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L to R: A reclad 250 Church Street and rendering of 14 White Street via Tribeca Citizen L to R: A reclad 250 Church Street and rendering of 14 White Street via Tribeca Citizen
Yesterday, two new condo developments were revealed in Tribeca. First up, we have 14 White Street. Local newspaper Tribeca Citizen, provided the first look at a pint-sized condo building planned for the corner of Sixth Avenue and White Street. By way of an advisory meeting with the Landmarks Committee of Community Board 1, the paper revealed that developer/ architect NAVA, working with DXA studio, is seeking to build a 7-story, 10-unit building at the site. The paper says, the building will meet Passive House standards and will be clad in a bronze rainscreen, etched with acid, to create a mesh-like pattern.
14-white-street-3 Before and after Sixth Avenue Extention through Tribeca and Soho
The project’s acutely-triangular site is a result of the frayed edges caused by the southern extension of Sixth Avenue in the 1930s. The building will rise to seven floors, within the 85-foot height allowed for the lot. Citing the lot’s restricted geometry and the subway that runs alongside, the developer is asking for a variance from the city to increase the project’s floor area ratio (FAR). The design will need to be approved by the Landmarks Preservation Commission before the Board of Standards and Appeals and City Planning can deliberate the merit of the variance. Additional details can be found in the Tribeca Citizen article.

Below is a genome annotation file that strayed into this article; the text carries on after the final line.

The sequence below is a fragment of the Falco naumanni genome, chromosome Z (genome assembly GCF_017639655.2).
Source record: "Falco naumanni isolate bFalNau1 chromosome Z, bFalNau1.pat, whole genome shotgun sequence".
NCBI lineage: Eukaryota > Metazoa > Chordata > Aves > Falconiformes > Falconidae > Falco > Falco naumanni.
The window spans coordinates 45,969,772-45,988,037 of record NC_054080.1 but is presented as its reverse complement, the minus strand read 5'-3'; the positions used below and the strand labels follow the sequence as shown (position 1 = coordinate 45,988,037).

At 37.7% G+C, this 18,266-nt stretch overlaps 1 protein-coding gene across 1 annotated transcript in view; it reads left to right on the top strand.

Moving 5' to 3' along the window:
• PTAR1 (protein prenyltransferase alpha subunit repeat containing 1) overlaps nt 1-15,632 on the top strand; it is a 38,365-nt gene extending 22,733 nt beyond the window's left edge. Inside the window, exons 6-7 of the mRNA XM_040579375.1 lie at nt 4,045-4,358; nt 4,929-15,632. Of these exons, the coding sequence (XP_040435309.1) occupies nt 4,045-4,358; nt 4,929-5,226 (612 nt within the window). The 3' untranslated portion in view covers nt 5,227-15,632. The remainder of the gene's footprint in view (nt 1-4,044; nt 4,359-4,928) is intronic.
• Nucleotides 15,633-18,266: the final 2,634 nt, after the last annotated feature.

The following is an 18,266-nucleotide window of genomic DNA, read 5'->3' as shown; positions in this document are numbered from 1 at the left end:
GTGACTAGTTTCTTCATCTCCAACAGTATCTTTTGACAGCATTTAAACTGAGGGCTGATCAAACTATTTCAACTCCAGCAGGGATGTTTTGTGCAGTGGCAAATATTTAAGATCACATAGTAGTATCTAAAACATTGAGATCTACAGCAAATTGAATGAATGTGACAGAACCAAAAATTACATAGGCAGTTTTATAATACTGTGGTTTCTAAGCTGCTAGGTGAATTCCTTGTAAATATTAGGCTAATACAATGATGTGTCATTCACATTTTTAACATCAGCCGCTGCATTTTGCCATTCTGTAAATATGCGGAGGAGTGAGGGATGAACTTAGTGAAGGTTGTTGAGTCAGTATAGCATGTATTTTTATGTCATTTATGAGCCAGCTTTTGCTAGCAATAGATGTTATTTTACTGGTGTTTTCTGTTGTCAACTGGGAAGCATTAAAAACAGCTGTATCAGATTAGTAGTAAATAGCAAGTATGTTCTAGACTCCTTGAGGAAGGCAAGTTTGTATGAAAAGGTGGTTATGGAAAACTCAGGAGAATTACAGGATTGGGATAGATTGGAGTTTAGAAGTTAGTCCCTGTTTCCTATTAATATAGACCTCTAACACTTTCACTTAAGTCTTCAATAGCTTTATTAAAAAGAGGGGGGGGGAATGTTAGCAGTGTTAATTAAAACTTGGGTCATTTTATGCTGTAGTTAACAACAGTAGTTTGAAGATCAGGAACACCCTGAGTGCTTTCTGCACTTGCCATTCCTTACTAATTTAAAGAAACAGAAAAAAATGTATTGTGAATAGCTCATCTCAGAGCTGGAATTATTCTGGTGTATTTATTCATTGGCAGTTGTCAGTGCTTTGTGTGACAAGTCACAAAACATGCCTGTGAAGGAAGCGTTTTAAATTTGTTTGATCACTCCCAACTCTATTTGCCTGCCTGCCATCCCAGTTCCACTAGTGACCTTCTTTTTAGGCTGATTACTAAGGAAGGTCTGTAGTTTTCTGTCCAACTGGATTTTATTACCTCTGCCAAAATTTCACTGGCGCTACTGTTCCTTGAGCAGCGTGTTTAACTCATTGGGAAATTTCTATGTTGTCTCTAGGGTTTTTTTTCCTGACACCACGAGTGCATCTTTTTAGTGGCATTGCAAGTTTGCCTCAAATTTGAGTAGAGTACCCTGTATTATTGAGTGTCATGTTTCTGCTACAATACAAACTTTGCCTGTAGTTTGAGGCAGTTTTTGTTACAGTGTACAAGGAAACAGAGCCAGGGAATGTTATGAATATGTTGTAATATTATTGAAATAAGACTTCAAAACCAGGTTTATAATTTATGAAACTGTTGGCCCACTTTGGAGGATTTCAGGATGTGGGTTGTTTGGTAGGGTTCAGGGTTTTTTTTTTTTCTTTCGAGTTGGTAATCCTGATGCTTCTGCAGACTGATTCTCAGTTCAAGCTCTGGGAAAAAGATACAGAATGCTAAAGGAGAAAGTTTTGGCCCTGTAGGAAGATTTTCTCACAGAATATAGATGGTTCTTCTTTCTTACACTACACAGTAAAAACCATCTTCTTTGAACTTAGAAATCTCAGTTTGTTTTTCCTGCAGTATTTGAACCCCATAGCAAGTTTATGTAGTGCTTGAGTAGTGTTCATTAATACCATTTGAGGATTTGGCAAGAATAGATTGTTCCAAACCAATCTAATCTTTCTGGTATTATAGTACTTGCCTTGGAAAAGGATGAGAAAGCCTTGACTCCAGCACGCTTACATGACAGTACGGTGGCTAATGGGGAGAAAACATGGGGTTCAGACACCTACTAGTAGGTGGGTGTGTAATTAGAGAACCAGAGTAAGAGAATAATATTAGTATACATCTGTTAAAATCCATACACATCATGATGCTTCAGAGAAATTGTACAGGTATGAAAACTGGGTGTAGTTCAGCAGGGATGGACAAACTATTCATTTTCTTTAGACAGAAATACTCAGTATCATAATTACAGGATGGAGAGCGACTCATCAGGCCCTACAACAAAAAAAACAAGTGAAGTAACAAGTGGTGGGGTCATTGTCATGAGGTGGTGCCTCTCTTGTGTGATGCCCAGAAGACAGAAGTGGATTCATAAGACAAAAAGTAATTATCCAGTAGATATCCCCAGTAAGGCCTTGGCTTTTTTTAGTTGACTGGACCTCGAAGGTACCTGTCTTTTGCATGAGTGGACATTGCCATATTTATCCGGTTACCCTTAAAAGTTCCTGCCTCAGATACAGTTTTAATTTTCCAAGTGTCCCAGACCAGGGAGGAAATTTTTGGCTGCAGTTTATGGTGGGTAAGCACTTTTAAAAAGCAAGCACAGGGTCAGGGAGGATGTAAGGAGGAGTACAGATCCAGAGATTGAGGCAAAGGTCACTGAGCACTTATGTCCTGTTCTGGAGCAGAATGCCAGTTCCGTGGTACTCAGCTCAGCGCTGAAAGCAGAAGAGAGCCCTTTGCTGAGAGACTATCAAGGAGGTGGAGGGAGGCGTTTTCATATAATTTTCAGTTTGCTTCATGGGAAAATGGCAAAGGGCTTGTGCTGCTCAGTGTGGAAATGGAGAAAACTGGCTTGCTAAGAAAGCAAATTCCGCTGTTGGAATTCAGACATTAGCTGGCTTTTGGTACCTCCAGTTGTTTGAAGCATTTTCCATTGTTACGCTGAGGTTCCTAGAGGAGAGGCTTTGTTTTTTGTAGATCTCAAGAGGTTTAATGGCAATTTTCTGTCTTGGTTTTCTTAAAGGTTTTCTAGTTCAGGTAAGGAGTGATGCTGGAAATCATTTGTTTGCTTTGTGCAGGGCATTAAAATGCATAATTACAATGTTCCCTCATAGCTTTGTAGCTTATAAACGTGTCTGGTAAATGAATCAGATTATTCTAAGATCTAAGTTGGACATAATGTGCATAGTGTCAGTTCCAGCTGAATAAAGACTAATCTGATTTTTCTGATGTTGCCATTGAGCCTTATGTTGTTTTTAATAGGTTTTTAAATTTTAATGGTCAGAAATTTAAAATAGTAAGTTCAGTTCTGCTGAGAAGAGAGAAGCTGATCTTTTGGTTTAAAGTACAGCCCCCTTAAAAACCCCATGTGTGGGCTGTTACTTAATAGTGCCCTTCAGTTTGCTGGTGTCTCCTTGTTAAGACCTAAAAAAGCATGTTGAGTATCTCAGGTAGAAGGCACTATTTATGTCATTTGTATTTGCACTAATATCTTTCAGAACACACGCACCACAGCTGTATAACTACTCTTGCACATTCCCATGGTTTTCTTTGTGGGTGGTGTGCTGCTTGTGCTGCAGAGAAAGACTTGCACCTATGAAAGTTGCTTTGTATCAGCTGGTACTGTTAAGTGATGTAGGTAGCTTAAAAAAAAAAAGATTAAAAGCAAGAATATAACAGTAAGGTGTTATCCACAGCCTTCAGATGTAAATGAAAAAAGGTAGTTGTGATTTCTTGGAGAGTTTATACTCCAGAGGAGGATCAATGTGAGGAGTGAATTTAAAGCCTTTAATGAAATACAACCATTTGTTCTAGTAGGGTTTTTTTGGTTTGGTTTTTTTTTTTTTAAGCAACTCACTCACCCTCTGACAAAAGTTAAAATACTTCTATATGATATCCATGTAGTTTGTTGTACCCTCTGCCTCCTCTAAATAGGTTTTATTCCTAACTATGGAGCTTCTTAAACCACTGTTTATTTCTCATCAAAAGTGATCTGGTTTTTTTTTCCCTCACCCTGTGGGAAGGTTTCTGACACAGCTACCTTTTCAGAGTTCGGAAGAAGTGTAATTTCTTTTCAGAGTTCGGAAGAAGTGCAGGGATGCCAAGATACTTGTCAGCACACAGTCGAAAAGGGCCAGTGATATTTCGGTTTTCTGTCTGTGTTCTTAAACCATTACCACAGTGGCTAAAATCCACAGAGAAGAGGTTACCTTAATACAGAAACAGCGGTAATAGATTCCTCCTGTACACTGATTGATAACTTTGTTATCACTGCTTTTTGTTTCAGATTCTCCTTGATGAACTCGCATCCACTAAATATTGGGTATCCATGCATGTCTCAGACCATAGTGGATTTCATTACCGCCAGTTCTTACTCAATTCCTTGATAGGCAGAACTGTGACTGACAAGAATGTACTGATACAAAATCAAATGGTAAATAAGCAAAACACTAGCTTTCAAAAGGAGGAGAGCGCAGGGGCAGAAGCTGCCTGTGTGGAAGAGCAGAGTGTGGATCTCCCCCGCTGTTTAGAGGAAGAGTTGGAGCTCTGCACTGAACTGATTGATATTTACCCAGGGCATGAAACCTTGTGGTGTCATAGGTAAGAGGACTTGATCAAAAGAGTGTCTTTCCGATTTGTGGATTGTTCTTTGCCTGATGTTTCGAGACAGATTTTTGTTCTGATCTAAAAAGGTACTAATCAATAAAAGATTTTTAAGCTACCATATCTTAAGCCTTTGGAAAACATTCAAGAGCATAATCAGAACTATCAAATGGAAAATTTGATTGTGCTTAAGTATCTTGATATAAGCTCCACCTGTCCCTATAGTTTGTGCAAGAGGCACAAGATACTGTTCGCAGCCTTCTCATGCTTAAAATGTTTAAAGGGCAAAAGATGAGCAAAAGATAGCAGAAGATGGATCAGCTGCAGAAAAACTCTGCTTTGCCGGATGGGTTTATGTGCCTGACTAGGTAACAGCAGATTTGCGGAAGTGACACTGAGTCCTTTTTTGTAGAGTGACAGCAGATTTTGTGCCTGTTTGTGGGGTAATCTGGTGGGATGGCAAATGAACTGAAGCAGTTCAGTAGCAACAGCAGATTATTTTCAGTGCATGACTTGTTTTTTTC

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The second new Tribeca project is a redevelopment of a 1950s-era office building at 250 Church Street, aka 101 Franklin. The building is located directly north of Herzog & de Meuron’s 56 Leonard and spans the full Church Street blockfront between Leonard and Franklin streets. 6sqft reported early last year that the building’s prior owners were planning to upgrade the commercial building upon the vacancy of the city’s Human Resources Administration/ Department of Social Services (HRA/DSS). Now, after a fallout with the building's partnership of owners, the Real Deal reports the project has switched gears to residential.
250-Church Rendering via Avvison Young
250-Church-Street Conceptual rendering of 250 Church Street via RKF
A building application was filed yesterday to carve out 105 apartments from the 205,000 square foot building. Handel Architects are listed as the applicants of record and the building will add two floors to its existing 15. Per the floor schedule, there will be many outdoor terraces and a top-floor dedicated to amenities. It appears that RKF has been tapped to lease the low-floor retail spaces. Renderings show the existing “drab” façade will be replaced by larger windows framed by gray and white spandrels.
With its dearth of development sites and high absorption rates, Tribeca remains the most expensive neighborhood to buy in the city. The median price of available condos in the ‘hood now clocks in at $5.995 million or $2,439/ft2. Between the two developments, DDG Partners are gearing up to build a boutique condo at 100 Franklin Street.
Tribeca-condos Closing condo prices of Tribeca vs the Manhattan average; CItyRealty
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